Upper cross syndrome is an umbrella term used when there is a combination of tight and weak muscles on the front and back side of our shoulder. It is often a result of poor head posture and muscle imbalance. Typically, the muscles that are tight are our chest muscles and muscles in the back of our neck (pectoralis major, upper trapezius, and levator scapulae); muscles that are weak are located on our anterior neck and mid-back (deep neck flexors and the rhomboid muscles).
A classic presentation of someone with upper cross syndrome is forward head posture, as well as an elevated and protracted shoulder. If the kind of muscle imbalance or upper cross syndrome is not treated properly, it could lead to chronic shoulder and neck pain, soft tissue inflammation, headache, thoracic kyphosis, or even herniated disc.
Causes #1: Poor Posture
From continuously studying or working in front of the computer, or using cell phone with a poor posture, forward head posture is almost inevitable in current society. For anyone who is already experiencing a slight forward head posture, it is important for us to actively fix our posture and try to make it a habit. A correct head posture should be ears directly above the shoulder joint, and chest up with shoulders slightly rolled back and relaxed.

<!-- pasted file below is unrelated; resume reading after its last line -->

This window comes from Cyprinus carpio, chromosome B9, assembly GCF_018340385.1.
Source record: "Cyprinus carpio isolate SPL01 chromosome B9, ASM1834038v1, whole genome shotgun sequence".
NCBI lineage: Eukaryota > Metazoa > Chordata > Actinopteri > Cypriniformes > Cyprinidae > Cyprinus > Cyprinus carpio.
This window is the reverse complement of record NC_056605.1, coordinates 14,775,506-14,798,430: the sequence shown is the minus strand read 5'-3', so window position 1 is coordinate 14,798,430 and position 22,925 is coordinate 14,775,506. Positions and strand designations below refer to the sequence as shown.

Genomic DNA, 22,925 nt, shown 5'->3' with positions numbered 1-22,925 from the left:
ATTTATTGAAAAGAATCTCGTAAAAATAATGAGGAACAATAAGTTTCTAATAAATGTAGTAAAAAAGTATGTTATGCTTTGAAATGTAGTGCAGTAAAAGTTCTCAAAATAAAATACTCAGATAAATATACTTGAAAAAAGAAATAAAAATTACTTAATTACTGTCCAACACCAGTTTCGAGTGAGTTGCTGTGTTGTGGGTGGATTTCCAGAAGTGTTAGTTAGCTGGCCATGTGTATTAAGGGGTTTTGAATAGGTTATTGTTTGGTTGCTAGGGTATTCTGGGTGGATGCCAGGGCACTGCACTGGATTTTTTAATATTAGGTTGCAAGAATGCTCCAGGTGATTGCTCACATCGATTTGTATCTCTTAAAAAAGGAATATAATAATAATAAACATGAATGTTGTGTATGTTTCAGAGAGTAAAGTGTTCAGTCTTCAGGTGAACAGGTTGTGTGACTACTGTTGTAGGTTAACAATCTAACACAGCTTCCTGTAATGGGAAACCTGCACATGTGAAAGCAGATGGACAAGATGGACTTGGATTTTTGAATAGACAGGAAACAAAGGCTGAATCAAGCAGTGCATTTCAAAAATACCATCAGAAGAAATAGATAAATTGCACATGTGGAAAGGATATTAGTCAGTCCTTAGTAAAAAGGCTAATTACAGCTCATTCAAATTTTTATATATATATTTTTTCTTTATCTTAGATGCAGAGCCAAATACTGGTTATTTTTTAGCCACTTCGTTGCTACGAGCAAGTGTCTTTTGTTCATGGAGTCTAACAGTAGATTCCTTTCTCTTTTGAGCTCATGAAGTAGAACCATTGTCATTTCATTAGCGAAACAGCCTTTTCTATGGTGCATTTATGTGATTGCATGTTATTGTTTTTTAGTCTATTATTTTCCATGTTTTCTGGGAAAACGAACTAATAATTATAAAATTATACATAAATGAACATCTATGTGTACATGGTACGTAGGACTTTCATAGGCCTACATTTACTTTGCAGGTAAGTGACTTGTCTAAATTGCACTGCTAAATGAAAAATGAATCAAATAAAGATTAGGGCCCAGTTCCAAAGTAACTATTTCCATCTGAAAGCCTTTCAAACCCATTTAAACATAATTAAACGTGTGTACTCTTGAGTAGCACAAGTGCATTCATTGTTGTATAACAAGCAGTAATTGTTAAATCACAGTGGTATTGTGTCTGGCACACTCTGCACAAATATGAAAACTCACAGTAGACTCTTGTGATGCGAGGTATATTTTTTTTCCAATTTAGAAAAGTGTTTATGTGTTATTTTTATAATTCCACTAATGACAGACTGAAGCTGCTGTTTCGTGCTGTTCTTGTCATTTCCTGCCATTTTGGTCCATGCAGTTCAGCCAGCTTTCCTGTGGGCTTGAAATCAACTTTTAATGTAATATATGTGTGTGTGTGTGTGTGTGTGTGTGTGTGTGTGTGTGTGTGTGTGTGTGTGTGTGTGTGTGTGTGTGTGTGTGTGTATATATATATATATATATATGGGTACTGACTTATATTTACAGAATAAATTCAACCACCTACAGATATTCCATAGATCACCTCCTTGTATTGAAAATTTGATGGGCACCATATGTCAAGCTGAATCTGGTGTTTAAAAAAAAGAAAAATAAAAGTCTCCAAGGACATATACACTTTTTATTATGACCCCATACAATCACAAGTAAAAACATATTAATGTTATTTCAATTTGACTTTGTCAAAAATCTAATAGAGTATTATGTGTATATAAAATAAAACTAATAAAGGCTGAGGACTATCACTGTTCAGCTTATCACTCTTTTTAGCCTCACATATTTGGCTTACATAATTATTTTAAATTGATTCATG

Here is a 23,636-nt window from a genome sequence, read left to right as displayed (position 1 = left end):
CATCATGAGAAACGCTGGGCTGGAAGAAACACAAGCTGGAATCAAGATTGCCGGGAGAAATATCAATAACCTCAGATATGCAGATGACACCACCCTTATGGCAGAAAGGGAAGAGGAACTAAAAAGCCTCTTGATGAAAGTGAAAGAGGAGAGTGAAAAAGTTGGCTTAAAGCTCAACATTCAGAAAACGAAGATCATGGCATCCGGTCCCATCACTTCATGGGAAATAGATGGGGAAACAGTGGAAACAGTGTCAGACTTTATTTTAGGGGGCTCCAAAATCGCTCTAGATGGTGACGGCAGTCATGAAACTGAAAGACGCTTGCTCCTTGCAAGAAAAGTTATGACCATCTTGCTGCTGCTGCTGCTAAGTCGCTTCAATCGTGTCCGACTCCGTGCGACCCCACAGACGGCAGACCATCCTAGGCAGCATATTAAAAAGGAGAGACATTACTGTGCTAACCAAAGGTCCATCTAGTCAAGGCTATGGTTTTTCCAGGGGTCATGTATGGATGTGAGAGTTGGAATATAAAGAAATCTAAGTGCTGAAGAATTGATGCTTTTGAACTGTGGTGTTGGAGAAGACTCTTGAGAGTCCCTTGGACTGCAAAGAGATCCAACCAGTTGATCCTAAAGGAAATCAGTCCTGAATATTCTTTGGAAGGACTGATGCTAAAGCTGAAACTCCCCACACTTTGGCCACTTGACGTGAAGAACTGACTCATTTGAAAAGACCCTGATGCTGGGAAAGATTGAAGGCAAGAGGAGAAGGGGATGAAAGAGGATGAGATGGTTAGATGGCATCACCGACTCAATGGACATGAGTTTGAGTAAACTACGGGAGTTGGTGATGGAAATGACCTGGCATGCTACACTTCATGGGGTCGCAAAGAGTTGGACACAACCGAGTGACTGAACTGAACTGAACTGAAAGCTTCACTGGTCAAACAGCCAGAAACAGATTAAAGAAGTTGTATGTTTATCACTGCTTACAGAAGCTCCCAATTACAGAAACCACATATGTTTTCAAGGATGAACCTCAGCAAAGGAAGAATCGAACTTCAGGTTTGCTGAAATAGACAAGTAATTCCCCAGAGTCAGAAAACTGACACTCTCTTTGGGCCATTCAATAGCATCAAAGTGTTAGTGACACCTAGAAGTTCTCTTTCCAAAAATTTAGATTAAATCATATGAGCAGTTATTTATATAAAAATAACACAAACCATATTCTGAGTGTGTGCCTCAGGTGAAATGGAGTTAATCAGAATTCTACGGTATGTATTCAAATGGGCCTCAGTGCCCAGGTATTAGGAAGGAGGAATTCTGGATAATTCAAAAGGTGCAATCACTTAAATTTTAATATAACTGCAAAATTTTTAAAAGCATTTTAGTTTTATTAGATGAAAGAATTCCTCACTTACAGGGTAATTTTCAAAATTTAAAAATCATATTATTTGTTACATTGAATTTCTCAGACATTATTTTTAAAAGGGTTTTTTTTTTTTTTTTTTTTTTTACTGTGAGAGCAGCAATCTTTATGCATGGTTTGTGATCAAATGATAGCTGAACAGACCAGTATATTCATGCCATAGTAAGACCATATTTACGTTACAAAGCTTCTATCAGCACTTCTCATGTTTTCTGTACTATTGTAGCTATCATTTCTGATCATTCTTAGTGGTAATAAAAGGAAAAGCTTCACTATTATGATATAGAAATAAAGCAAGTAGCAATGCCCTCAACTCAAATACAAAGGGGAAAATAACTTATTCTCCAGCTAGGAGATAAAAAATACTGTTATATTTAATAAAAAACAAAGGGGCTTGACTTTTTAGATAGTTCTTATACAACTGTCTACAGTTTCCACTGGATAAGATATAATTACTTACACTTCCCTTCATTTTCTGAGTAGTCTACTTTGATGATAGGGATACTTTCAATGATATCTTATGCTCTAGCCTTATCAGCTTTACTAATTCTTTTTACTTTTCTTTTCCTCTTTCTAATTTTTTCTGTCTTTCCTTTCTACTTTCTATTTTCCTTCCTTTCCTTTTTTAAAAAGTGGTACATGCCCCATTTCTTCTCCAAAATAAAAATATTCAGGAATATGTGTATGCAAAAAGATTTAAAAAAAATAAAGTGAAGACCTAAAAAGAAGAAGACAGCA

Causes #2: Training Errors
One of the possible causes leading to muscle imbalance is training error. During body building and working out, individuals often put more focus on training the “major muscles” that we think will make us look more appealing (i.e. the chest and shoulder). Doing a bunch of bench press and shoulder press to make our chest and shoulder bigger, while dedicating less time on training our back muscles.
To counteract the muscle imbalance, we will show you two strengthening exercises.
1) Chin Tuck
This is an exercise strengthening our deep neck muscles. Stand up tall and put both of your hands behind your head. Slowly move your head back as if you are making a double chin. It is very important to understand that the motion is not ‘nodding’, but rather a backward movement. Hold the chin tuck position for 1-2 seconds, then return to normal position, repeat this for 10-12 times and perform 3 sets in total.
2) Face Pull
You can perform this exercise with or without a resistance band. First, wrap the exercise band around an immovable object at around eye level. Then, holding the two ends of the exercise band with each hand, pull the two ends of the exercise band towards your face. Be aware to actively recruit muscles of your back. Hold the position for 1-2 seconds, then slowly return to the starting position. Perform 3 sets of 10 repetitions in total. This exercise is a great way to strengthen your back muscles.